By Scott Meacham
When the world is running along in normal ways at normal speeds, we tend not to think as much about connections between disconnected things.
For me lately, in the third quarter of this pandemic, as we approach the holidays and the end of the year, I have been reflecting more and more about how seemingly unconnected aspects of our lives, our communities, and even our world are connected in unexpected and enduring ways.
So here’s a question. How are the Salvation Army, a long-time favorite children’s Bible song, and the Entrepreneur’s Cup connected?
Decades ago, Sidney Cox was a major in the Salvation Army who wrote more than 400 hymns. His most famous is the Sunday School song “Deep and Wide.” Borrowing from the lyrics of that unforgettable song, deep and wide perfectly describes the unique impact of the Entrepreneur’s Cup collegiate business plan competition on entrepreneurship and innovation across Oklahoma.
Annually, this unique, competition introduces hundreds of college and university students to real-world entrepreneurship. The experience builds their business skills and helps them develop the confidence to present new ideas for all sorts of businesses, from devices that monitor white blood cell count to a new brand of relaxing chewing gum.
When we started up the business plan competition about seventeen years ago, there were few college and university entrepreneurship programs or degrees. Oklahoma’s universities were heading in that direction, and through this competition, i2E and the state’s business schools and professors worked together to speed the progress. Together, we developed new curriculum for entrepreneurship and timed new classes around the competition. While there have always been significant cash awards to the winners of the business plan competition, the core purpose has always been education.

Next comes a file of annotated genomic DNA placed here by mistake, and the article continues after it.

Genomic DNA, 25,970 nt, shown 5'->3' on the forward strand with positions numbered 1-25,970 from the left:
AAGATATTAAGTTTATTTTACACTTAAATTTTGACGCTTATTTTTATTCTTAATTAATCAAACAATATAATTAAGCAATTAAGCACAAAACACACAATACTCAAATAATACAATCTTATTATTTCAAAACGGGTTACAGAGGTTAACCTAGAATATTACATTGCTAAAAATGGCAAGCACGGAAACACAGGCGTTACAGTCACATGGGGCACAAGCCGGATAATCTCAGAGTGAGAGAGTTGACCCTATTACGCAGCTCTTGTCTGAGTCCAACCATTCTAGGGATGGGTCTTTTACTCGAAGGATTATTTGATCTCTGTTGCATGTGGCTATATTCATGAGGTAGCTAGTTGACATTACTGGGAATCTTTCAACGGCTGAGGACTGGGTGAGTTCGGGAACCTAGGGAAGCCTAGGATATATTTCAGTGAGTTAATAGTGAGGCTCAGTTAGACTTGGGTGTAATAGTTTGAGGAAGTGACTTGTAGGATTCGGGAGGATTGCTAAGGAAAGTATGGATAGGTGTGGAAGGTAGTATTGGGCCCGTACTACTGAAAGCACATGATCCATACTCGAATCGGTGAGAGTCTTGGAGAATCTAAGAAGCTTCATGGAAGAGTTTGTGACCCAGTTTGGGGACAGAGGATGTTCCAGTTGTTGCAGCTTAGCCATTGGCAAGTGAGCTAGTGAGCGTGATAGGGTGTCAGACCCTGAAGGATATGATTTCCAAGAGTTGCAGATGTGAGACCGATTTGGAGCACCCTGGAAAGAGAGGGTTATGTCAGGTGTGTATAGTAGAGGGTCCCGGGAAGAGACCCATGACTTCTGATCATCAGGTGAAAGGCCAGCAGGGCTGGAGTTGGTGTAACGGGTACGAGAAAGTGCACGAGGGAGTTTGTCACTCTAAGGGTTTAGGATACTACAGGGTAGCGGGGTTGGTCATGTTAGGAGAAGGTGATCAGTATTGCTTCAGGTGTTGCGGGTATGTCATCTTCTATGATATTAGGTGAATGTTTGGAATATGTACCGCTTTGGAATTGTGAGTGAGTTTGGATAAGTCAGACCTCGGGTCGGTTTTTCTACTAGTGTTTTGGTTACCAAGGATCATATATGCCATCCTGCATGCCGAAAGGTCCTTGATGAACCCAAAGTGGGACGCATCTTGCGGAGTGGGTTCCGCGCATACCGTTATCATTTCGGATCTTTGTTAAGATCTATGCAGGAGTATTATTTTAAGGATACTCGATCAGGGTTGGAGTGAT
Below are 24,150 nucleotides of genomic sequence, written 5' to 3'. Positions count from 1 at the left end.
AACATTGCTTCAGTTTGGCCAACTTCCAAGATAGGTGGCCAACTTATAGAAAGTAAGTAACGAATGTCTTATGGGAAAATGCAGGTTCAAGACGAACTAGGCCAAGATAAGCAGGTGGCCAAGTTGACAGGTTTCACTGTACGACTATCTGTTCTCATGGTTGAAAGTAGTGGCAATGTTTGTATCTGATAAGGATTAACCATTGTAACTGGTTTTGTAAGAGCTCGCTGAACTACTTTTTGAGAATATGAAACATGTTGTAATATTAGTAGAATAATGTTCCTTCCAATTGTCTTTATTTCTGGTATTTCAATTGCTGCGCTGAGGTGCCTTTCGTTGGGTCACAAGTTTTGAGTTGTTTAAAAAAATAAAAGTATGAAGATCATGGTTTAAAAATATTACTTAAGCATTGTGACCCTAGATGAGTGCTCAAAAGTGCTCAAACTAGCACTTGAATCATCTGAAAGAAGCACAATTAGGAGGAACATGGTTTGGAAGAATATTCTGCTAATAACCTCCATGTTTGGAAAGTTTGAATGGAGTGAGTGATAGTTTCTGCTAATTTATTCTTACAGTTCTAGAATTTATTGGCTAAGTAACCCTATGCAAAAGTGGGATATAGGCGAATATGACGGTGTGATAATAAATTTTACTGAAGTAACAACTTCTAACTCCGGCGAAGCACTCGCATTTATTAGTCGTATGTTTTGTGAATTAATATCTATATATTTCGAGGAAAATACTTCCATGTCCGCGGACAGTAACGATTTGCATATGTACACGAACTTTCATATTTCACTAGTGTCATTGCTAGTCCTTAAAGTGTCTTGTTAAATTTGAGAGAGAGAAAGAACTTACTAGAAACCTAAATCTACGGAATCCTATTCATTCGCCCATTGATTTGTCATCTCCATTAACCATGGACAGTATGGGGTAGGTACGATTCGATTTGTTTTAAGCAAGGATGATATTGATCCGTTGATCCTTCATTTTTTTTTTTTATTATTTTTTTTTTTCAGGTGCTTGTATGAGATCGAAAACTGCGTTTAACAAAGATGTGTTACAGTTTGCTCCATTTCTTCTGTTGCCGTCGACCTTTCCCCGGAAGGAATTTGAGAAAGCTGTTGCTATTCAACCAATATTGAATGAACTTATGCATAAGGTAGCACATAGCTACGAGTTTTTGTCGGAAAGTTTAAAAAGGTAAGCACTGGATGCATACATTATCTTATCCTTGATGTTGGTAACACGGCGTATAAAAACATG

Today, those schools educate and graduate hundreds of degreed entrepreneurs every single year. We have expanded the competition to non-research schools and invited students with any basic business concept to participate. Without question, working directly with a new school to enhance their entrepreneurship program and have their students compete is one of the highlights of the year for us.
Some Love’s Cup teams turn their business plans into startup companies. Others carry entrepreneurial mindsets into the corporate world or family businesses. Either way, the impact of the Entrepreneur’s Cup is truly “Deep and Wide.”
If you or your organization are a previous Love’s Cup sponsor, we thank you and encourage you to consider re-upping on your participation for 2021. If you have not participated before, join us now.
What is more powerful than creating talent and creating jobs by equipping our college and university students with entrepreneurial skills that can have an immediate and lasting impact on the economy of Oklahoma.
Scott Meacham is president and CEO of i2E Inc., a nonprofit corporation that mentors many of the state’s technology-based startup companies. i2E receives state support from the Oklahoma Center for the Advancement of Science and Technology and is an integral part of Oklahoma’s Innovation Model. Contact Meacham at [email protected].